No. 446



The American Free-Enterprise system has been called the eighth wonder of the world. The average American's lack of understanding about what it is and how it works, has been called the ninth wonder of the world.

It is my belief that most Americans don't understand our nation's economic system because their lives and careers are touched by so little of it. When they begin a job or career in a given field and spend all or most of their working life there, that's basically all they know. This is certainly not meant to put people down, but our personal success is determined by and large, by our ability to see the whole picture and to make wise and informed decisions.

I have had a number of different jobs and careers and without even being aware of it, fate really smiled on me many years ago when I was a printing salesman. This was because I was fortunate enough to have a boss who was community minded, and he led me to become a Ôvolunteer' in many different organizations. When I was involved in the Chamber of Commerce and later in the United Way, I met many outstanding business leaders. As I talked with these business executives about their company, what it sold or produced and was given a personal tour of their operation, I began to see more of the picture and how our system works.ÊÊ

This is the backdrop for my appreciation of a wonderful little book a friend sent me the other day. The title does not do justice for the tremendous message it contains, but it's called Mr. Thingbobbin SquirrelÉOn Cedar Mountain. The author is David Smith, a retired Staff Manager who worked for 35 years for a large communications company. In various assignments in personnel, labor relations and communications, he did many different kinds of writing. As a result he knows corporate structure, problems and practices, and observed the personal and the business habits of managers, from supervisors to presidents.

What David Smith has actually done is create a masterpiece. By using his fantastic imagination and a hillside teeming with a clan of squirrels, he has created a microcosm of American business and the free-enterprise system. The plot begins with a mama squirrel talking with her newborn son (that she has named Thingbobbin), about the dos and don'ts of growing up, staying alive and being able to fend for himself. With the passing of time his education is broadened to understand the squirrel hierarchy. As he travels further up the hillside, the trees are taller and they are controlled by squirrels that are called ÔTree Bosses." At the very top of the hill, in the largest tree can be found the head squirrel, which is known as Big Buck.

Wouldn't you know it? Big Buck has a son who is away at college. More about that later. After a few weeks Thingbobbin begins to build his own nest. He sets about the task of securing the materials and weaving branches, limbs and leaves to make a secure and safe nest that will withstand the wind, rain and snow. It is later discovered that Thingbobbin has an unusual talent for building nests and begins to have other squirrels request that he build or repair their nests. Soon the "Tree Bosses" promote him to be head of the construction crew. They build like mad and soon every squirrel's home or nest is in excellent shape.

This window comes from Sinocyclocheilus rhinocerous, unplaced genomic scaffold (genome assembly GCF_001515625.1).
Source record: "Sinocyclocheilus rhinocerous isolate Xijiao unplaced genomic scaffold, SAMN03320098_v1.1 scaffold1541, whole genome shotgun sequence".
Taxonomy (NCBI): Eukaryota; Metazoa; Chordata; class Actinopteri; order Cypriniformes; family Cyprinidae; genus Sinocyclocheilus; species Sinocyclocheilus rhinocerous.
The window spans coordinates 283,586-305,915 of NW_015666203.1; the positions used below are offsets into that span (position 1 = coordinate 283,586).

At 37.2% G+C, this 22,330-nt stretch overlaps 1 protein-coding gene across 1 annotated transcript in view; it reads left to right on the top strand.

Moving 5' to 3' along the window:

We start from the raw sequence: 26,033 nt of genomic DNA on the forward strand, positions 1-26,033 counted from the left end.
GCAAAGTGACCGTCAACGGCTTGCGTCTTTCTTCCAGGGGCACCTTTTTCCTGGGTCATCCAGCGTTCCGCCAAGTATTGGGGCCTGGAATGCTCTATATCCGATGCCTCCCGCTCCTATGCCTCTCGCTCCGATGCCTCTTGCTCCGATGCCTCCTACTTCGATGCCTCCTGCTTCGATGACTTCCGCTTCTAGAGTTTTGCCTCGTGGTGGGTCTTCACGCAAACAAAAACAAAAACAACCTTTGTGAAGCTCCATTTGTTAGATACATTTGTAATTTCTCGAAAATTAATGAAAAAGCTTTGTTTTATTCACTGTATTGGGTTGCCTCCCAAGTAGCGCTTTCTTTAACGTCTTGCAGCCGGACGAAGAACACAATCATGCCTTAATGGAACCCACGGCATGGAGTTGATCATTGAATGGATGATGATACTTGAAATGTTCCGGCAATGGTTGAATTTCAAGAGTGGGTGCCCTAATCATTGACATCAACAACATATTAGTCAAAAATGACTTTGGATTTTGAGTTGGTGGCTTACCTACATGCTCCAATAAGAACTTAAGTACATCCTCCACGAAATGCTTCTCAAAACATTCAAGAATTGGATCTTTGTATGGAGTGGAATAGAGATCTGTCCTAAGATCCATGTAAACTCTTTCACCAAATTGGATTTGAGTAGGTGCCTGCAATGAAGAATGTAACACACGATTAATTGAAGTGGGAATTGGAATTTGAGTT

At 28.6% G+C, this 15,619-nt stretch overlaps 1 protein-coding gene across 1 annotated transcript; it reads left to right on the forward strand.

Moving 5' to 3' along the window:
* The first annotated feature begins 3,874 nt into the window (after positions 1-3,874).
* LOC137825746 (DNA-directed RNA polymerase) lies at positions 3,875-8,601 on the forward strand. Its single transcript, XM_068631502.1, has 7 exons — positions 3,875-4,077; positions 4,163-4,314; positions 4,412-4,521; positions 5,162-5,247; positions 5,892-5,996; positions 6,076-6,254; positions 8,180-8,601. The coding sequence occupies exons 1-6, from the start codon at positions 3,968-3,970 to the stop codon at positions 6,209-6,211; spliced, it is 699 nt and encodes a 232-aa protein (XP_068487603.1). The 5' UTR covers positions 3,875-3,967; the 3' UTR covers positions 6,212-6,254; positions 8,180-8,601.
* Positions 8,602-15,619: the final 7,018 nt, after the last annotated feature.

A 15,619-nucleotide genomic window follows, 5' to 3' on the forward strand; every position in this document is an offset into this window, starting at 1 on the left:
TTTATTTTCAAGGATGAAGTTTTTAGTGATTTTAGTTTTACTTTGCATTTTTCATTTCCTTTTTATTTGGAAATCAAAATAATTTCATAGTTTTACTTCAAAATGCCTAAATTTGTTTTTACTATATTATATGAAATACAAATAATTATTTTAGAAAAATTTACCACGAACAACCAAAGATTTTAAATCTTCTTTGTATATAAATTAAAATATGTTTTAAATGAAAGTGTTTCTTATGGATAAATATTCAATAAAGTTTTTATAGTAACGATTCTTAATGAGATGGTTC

Then one day, a friend of Thingbobbins suggest that he needs to do something outstanding that will bring him to the attention of Top Buck and other leaders in the clan. He finally hits on the idea of using plastic that is fished from the stream below (an environmental issue here), to lace and reinforce the nests that are being built. This brings him to Big Buck's attention and he is promoted again, this time to Supervisor of all construction. When Top Buck's son comes home from college he is assigned to a position directly under Thingbobbin, to learn the ropes. It does happen like this in the business world. Things run smoothly until it is discovered that the new plastic material has made the nests so sturdy and durable that the work crews are all out of work.

At this point, Thingbobbin is demoted and put on the shelf. There are many other issues in this book such as committee meetings, power sharing, pension funds, a clandestine affair, embezzling and finally, bringing three groups of squirrels together to live in harmony for the benefit of all. Obviously, I have only touched the tip of the iceberg here and if you or a child or grandchild would like to glean some real economic insights, written in simple and understandable language, I would highly recommend, "Mr. Thingbobbin SquirrelÉOn Cedar Mountain," by David H. Smith. It can be ordered from 1st Books Library, 1-888-280-7715. Ê(Jim Davidson is a motivational speaker and syndicated columnist. You may contact him at 2 Bentley Drive, Conway, AR 72034.)